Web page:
Brazil’s Covid death rate has risen to the second highest in the world

Thursday, 11th March 2021, 12:02 pm
Updated Thursday, 11th March 2021, 12:03 pm
Brazil’s Covid death rate has risen to the second highest in the world (Photo: Shutterstock)

Brazil has now recorded the second highest Covid-19 death toll in the world, behind the US, after the country exceeded 2,000 Covid-related deaths in a single day.

Earlier this week, the country’s president, Jair Bolsonaro, downplayed the threat of the virus and told people to “stop whining”. The comments have come under criticism from the country’s former leader Luiz Inacio Lula da Silva.

Brazil still under immense pressure

The recent surge in Covid-19 cases in the South American country has seen the health systems close to collapse.

Magreth Dalcolmo, a doctor and researcher at Brazil’s largest public health centre Fiocruz, told AFP news agency that the country was “at the worst moment of the pandemic,” adding that “2021 is still going to be a very hard year.”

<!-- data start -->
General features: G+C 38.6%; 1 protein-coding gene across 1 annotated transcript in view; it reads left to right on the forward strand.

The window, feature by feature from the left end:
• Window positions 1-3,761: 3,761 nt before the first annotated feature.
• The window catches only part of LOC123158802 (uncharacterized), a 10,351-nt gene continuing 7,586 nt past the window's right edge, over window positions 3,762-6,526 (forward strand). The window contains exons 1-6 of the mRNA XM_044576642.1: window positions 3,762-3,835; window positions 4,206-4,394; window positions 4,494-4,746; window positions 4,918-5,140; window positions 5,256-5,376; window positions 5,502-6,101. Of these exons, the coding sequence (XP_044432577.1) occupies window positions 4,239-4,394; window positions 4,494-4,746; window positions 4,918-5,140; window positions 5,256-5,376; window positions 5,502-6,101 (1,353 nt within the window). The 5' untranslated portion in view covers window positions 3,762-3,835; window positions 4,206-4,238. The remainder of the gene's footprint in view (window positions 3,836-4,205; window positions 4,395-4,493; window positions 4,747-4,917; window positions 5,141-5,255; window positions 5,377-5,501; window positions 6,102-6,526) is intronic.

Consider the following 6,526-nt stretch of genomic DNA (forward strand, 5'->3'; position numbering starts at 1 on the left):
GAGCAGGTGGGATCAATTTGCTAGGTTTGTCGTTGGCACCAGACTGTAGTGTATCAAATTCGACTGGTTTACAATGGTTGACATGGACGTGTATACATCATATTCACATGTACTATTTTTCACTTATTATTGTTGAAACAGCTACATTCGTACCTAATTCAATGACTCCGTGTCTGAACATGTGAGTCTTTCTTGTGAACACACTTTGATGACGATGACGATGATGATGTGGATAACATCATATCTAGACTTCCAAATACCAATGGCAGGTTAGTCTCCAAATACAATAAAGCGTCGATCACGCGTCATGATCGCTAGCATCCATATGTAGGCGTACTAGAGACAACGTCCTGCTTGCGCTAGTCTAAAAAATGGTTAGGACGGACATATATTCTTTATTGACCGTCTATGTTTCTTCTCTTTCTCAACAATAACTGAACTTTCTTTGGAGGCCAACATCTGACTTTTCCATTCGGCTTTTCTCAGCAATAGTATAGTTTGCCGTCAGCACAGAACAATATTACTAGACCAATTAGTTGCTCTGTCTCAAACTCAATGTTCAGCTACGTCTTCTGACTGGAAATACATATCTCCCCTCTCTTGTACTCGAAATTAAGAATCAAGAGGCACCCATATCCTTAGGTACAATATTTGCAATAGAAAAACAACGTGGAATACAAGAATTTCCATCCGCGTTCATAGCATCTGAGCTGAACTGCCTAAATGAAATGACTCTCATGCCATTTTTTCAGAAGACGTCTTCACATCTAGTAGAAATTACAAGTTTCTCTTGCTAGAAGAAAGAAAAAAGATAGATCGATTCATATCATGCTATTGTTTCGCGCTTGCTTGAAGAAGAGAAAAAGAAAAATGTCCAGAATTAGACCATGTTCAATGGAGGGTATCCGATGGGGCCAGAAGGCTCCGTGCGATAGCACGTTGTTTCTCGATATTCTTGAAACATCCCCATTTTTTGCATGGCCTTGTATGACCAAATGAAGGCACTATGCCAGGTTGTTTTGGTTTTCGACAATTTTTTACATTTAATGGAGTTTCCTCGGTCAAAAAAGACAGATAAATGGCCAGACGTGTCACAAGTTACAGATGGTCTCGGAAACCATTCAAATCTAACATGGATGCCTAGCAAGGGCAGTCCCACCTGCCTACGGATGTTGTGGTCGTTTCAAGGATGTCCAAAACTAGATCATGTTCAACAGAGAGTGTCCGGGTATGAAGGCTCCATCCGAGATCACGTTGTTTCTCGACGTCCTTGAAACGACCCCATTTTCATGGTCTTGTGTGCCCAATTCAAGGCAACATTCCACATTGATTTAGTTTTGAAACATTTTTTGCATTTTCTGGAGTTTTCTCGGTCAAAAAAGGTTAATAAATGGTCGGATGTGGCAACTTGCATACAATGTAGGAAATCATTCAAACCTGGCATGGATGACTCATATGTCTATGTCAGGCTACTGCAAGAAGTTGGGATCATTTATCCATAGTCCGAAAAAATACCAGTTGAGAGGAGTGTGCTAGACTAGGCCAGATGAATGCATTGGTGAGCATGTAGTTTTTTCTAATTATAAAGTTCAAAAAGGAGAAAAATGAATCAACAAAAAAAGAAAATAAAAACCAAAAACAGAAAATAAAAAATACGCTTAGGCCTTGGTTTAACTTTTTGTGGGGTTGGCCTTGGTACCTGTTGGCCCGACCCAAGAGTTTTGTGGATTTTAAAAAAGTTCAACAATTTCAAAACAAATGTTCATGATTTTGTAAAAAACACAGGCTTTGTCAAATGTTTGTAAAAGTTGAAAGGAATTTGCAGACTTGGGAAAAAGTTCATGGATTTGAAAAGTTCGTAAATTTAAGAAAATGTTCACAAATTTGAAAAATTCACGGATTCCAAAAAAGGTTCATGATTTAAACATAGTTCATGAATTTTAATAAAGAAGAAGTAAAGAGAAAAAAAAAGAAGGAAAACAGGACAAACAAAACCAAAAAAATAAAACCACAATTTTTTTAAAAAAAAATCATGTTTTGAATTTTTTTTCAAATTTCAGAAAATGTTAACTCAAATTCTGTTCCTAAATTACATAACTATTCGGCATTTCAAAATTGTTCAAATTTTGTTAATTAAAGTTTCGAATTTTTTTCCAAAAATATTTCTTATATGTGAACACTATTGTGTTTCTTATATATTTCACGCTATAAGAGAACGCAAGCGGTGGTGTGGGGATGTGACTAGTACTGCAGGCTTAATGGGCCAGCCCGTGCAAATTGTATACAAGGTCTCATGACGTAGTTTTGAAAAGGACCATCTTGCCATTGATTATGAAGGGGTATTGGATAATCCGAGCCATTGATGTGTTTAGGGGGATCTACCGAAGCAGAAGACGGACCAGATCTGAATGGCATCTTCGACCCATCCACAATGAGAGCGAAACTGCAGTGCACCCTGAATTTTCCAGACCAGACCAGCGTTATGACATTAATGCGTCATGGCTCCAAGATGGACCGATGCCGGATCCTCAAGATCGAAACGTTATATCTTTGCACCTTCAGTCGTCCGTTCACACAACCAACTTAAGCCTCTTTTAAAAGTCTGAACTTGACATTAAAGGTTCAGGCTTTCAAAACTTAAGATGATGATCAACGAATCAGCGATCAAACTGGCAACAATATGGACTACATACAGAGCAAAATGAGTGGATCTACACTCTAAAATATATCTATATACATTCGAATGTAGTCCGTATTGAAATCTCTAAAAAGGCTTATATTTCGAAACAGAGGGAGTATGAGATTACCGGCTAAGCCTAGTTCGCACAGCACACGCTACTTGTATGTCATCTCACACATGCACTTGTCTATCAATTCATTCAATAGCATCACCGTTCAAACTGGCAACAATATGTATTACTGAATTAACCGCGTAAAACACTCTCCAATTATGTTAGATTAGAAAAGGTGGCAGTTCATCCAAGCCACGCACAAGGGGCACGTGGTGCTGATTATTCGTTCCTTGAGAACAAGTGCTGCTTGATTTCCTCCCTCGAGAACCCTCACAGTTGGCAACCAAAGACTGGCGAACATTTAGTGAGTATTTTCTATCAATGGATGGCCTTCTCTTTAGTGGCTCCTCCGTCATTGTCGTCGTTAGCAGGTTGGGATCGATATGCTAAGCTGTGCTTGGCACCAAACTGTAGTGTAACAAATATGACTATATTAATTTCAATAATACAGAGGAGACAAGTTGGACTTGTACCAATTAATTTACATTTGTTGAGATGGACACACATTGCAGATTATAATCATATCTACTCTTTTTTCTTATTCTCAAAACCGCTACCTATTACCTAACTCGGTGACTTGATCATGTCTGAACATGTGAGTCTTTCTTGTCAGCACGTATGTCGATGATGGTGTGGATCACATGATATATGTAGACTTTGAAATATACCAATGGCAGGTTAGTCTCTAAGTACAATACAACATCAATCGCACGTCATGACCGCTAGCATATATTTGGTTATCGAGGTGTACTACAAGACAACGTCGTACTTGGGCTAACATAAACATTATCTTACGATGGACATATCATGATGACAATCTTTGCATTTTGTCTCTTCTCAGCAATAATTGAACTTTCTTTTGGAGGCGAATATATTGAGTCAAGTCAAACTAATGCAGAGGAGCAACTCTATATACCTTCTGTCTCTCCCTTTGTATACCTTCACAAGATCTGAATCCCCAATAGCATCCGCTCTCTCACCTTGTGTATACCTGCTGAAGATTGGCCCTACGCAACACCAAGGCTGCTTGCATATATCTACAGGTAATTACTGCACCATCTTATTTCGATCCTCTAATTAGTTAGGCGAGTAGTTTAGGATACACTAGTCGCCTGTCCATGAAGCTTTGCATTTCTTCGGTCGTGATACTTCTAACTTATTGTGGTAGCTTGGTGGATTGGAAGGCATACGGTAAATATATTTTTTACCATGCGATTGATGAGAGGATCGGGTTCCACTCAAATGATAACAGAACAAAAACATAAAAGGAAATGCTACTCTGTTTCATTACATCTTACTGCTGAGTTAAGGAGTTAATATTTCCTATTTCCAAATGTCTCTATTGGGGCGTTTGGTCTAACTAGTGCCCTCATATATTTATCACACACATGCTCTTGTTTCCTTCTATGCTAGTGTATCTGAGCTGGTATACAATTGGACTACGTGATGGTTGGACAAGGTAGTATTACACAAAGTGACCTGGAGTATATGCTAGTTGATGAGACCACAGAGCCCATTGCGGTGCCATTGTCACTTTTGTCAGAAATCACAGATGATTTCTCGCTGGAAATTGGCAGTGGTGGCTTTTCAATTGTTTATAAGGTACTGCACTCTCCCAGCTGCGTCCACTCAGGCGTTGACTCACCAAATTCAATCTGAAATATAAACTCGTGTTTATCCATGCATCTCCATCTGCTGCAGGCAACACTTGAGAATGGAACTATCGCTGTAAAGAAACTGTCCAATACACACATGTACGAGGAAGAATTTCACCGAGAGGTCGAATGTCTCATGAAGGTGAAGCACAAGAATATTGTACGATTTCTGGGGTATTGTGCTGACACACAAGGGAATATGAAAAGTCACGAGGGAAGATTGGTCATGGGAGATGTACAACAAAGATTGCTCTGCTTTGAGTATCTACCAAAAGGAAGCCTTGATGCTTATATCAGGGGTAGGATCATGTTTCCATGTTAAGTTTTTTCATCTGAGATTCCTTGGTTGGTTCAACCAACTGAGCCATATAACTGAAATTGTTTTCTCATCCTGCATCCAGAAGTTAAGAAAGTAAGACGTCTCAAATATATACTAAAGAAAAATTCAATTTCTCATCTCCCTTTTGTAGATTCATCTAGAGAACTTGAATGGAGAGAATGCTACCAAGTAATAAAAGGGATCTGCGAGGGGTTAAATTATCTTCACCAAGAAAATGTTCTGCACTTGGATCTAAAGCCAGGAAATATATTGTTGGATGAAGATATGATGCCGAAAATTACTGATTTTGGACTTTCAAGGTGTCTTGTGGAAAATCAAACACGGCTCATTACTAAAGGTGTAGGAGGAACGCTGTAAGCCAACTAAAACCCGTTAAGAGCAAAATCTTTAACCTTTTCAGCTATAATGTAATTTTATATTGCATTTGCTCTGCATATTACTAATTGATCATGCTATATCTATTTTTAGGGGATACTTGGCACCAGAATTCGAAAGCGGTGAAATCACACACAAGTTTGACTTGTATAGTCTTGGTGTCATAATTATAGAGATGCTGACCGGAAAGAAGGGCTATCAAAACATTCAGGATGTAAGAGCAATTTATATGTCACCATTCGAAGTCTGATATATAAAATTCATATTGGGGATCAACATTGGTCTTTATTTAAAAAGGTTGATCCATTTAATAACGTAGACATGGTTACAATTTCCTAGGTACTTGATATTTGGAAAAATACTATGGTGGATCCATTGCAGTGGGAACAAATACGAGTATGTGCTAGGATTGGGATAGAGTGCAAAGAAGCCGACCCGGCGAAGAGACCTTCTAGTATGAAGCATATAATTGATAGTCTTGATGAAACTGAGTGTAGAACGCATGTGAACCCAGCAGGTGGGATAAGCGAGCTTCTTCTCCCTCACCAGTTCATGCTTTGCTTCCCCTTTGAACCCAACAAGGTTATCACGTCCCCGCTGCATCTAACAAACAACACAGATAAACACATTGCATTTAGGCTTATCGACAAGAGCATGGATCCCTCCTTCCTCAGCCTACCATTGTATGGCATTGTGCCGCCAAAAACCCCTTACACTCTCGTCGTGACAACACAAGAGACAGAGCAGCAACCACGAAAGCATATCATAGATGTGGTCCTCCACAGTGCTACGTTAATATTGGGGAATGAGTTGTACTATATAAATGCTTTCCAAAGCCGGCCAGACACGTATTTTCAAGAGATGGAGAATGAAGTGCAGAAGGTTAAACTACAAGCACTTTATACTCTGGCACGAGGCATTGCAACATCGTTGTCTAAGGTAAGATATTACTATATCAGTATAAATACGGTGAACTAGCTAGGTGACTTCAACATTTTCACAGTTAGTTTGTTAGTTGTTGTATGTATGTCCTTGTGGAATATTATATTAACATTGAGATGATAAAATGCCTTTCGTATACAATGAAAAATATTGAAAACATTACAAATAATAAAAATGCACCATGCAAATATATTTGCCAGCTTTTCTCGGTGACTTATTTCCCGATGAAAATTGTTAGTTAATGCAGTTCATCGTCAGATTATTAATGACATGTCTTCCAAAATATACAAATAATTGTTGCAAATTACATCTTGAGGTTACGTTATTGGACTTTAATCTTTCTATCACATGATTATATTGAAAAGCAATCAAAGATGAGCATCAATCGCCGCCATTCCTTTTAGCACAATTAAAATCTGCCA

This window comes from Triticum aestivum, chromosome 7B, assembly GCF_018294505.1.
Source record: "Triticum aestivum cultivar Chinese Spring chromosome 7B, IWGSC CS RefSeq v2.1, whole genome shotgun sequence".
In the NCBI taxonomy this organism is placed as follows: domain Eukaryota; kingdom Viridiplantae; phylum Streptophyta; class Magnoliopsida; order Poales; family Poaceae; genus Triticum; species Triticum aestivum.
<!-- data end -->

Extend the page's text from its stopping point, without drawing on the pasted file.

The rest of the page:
The current death rate in the country is 128 deaths per 100,000 people - the 11th highest figure amongst 20 of the worst affected countries in the world. The UK has 188 deaths per 100,000 people.

On Wednesday (10 March), Brazil recorded 78,876 new cases of Covid - its third highest in a single day.

The sudden increase in new cases has been attributed to the spread of a new highly contagious variant of the virus called P1.

Fifteen of the country’s intensive care units are operating at more than 90 per cent capacity, including in the cities of Rio de Janeiro and São Paulo.

Since the start of the pandemic the country has recorded 268,370 deaths as a result of Covid-19.

World Health Organization Director, General Tedros Adhanom Ghebreyesus, has described the situation in Brazil as "very concerning" and warned of a possible regional spillover.

What is the new P1 variant?

The P1 Covid variant is thought to have originated in the city of Manaus, and preliminary data suggests the variant could be up to twice as transmissible as the original version of the virus.

Data also suggests the new variant could evade immunity built up by having previously contracted Covid-19, with the chances of reinfection placed at between 25 per cent and 60 per cent.